A Way with Words…

By Pam Johnson, Senior Staff Writer, Shore Publishing

No doubt about it, Jen Payne has a way with words. From her place among invitation-only Guilford Poets Guild to her newest book, Evidence of Flossing: What We Leave Behind, the shoreline author and artist brings together words and images to champion the natural world and remind us of what she terms “our divine and innate connection with nature.” The book also provides telling social commentary and photos showing “evidence,” warning of a growing disregard for nature’s gifts and for each other. (Read More)


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Blogging as a Creative Tool

One of the most inspiring art exhibits I’ve seen in recent years was called “Suddenly This Overview.” On display at the Guggenheim in New York, it featured 250 small sculptures by artists Peter Fischli and David Weiss. The sculptures were made of a pale gray, unfired clay, and were presented individually on white pedestals around the curving spiral ramp of the museum. Clean, Times New Roman captions explained Pythagoras Marveling at His Theorem, Jesus Walks on Water, the Fish Are Amazed, and (my favorite) Mr. Spock Looks at His Home Planet Vulcanus and Is a Bit Sad That He Can’t Have Any Feelings.

At the time, I was in the middle of a blogging challenge to write a poem a day for the month of April – National Poetry Month. A friend asked what it felt like to write a blog post every day, and I couldn’t help but think of the Fischli/Weiss exhibit.

In an interview with Artspace, Weiss explained “The intention was to accumulate various important and unimportant events in the history of mankind and of the planet—moments in the fields of technology, fairy tales, civilization, film, sports, commerce, education, sex, biblical history, nature, and entertainment.”

That’s a sweeping, broad source of inspiration for them—and for us! (Aren’t those the very things WE write about, think about, create about?)

One of the Fischli/Weiss sculptures was a plain block of clay entitled Without Words. Their starting point, perhaps — a blank page of clay onto which they were challenged to put their thoughts and ideas. It’s that place we all start when we first listen to our own inspirations—what will we create today?

Blogging is like that block of clay. It gives us a place to start and a medium to shape into whatever our Muse suggests — a poem a day, for example. A book review. A photo essay. Random musings about mankind and the planet.

A blog can no more sit idle than that block of clay. It’s very nature is to be used, shaped, molded. To be a vessel for our creative efforts is its raison d’être.

All we need to do is show up…and shape it.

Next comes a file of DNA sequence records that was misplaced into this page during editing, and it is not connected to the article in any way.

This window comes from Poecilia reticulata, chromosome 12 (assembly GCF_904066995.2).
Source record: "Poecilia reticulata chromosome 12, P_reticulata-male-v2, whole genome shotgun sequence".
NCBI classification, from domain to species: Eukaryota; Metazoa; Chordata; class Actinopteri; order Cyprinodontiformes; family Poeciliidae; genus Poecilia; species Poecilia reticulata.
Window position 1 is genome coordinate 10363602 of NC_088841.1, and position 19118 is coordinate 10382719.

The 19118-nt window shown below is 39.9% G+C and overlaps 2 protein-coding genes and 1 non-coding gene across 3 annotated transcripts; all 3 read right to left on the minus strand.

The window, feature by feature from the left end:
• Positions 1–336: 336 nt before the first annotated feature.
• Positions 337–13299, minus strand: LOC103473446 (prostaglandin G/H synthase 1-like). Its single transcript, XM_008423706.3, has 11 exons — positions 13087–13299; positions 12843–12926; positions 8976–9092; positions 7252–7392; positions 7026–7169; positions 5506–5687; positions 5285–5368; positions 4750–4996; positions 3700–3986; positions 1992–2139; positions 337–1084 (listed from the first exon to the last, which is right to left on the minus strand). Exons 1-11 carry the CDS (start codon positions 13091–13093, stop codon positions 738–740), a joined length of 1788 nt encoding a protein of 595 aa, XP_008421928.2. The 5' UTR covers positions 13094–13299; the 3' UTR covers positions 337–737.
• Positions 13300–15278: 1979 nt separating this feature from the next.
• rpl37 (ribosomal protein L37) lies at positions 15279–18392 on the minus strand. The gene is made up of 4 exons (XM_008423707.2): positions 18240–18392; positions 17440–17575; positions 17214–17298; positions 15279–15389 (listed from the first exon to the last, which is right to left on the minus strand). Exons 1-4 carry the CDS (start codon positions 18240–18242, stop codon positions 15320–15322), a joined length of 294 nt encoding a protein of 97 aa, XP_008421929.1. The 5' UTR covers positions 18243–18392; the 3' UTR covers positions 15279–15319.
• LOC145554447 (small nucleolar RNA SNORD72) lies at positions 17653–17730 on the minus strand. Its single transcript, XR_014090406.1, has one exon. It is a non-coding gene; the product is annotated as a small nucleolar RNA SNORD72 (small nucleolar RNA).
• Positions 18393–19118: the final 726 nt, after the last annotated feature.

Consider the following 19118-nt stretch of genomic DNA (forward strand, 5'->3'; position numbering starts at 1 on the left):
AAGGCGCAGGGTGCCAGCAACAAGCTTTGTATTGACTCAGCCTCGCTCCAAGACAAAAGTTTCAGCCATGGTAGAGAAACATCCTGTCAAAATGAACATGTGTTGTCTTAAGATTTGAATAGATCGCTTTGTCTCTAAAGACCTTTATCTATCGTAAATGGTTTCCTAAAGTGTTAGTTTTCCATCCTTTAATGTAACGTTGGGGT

Photos of Without Words and A Copy of Jack Kerouac’s Typewriter by Jen Payne from “Suddenly This Overview,” by Peter Fischli and David Weiss at the Guggenheim Museum, April 2016. David Weiss quote from “The Pleasures of Misuse: An Interview With the Irreverent Swiss Artist Duo Fischli/Weiss,” Artspace, February 2016. (https://tinyurl.com/yc6cz5yh)


In addition to blogging, Jen Payne is the author of LOOK UP! Musings on the Nature of Mindfulness, and the new book Evidence of Flossing: What We Leave Behind. Both books are available for purchase from Three Chairs Publishing.

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there but for the grace of god

you don’t need
the workaday world
to tell you a storm’s coming

from this south-facing beach
the sidewinder waves
are forecast enough

a pock-marked sand
spares little for grounded gull
or me, here and searching

the whites of brants and buffleheads
flash distress along the surf
or just fair warning…..I cannot tell

one soul, solo
floats the unseen current
too far out to save

this is no fit place to be alone
my prayer, my worry
whorled away

If you like this poem, you’ll LOVE Evidence of Flossing: What We Leave Behind, the new book by Jen Payne. Click here to buy your copy today! Poem + Photo ©2018, Jen Payne

Janet

She stood at my front door,
her mousy hair now red,
her sad eyes wild in green spectacles
(not hunter, chartreuse) and exclaimed
“I have written a story about peas,
and one about carrots, too!”
It was her mad manic editorial
of a recent poem I’d written.

My hurt rebounded off the sarcasm,
formed a river no compassionate
Buddha could cross.
Funny, all I knew of Buddha then
was what she’d taught me.
First teacher. First mentor.
First guide to connect the dots of the Universe,
explain its constellations.

Now all I can see is that red hair,
those euphoric eyes turned sharp left
to back down the driveway,
my devotion dragged beneath tires.
She would crash and burn, of course.
(They always do.)
But I hear she went out on a high…
blazing love and light across
the crazy brilliant sky
in which I still find stars
and stories and faith.

©2018, Jen Payne. Photo by Neale LaSalle. More of Jen Payne’s writing can be found in her new book Evidence of Flossing: What We Leave Behind, available online from Three Chairs Publishing.

Salvation (A 50-Word Dream)

Footsteps in the distance, ominous, then dull and fading. The tunnels, he explained suddenly, were not for grief, but joy! Like God! I wanted to ask what he meant, but he slipped through a dark wet wall of mud. When I heard the music I thought — this must be salvation!
50-Word poem of sorts, ©2018, Jen Payne. Photo by Enrico Perini. More of Jen Payne’s writing can be found in her new book Evidence of Flossing: What We Leave Behind, available online from Three Chairs Publishing.